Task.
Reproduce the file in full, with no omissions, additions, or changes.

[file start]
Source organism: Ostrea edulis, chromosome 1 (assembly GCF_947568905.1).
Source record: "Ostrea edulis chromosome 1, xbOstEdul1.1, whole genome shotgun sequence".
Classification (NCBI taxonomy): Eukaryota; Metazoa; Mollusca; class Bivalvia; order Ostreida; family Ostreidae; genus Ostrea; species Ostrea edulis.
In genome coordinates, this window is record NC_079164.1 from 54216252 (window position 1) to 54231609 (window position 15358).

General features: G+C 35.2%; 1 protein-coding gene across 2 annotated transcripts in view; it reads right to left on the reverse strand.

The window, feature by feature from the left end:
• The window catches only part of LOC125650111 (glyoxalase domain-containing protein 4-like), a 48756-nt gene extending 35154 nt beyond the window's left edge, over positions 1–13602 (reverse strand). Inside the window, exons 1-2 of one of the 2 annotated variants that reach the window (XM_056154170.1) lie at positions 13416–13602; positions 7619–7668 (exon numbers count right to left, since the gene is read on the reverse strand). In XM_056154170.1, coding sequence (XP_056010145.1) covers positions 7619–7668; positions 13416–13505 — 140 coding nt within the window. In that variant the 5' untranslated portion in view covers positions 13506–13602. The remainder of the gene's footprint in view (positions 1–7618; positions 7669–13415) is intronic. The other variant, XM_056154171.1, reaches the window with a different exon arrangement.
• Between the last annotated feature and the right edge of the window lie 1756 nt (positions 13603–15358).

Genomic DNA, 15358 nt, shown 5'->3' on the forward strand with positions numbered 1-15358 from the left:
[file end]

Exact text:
Source organism: Ostrea edulis, chromosome 1 (assembly GCF_947568905.1).
Source record: "Ostrea edulis chromosome 1, xbOstEdul1.1, whole genome shotgun sequence".
Classification (NCBI taxonomy): Eukaryota; Metazoa; Mollusca; class Bivalvia; order Ostreida; family Ostreidae; genus Ostrea; species Ostrea edulis.
In genome coordinates, this window is record NC_079164.1 from 54216252 (window position 1) to 54231609 (window position 15358).

General features: G+C 35.2%; 1 protein-coding gene across 2 annotated transcripts in view; it reads right to left on the reverse strand.

The window, feature by feature from the left end:
• The window catches only part of LOC125650111 (glyoxalase domain-containing protein 4-like), a 48756-nt gene extending 35154 nt beyond the window's left edge, over positions 1–13602 (reverse strand). Inside the window, exons 1-2 of one of the 2 annotated variants that reach the window (XM_056154170.1) lie at positions 13416–13602; positions 7619–7668 (exon numbers count right to left, since the gene is read on the reverse strand). In XM_056154170.1, coding sequence (XP_056010145.1) covers positions 7619–7668; positions 13416–13505 — 140 coding nt within the window. In that variant the 5' untranslated portion in view covers positions 13506–13602. The remainder of the gene's footprint in view (positions 1–7618; positions 7669–13415) is intronic. The other variant, XM_056154171.1, reaches the window with a different exon arrangement.
• Between the last annotated feature and the right edge of the window lie 1756 nt (positions 13603–15358).

Genomic DNA, 15358 nt, shown 5'->3' on the forward strand with positions numbered 1-15358 from the left: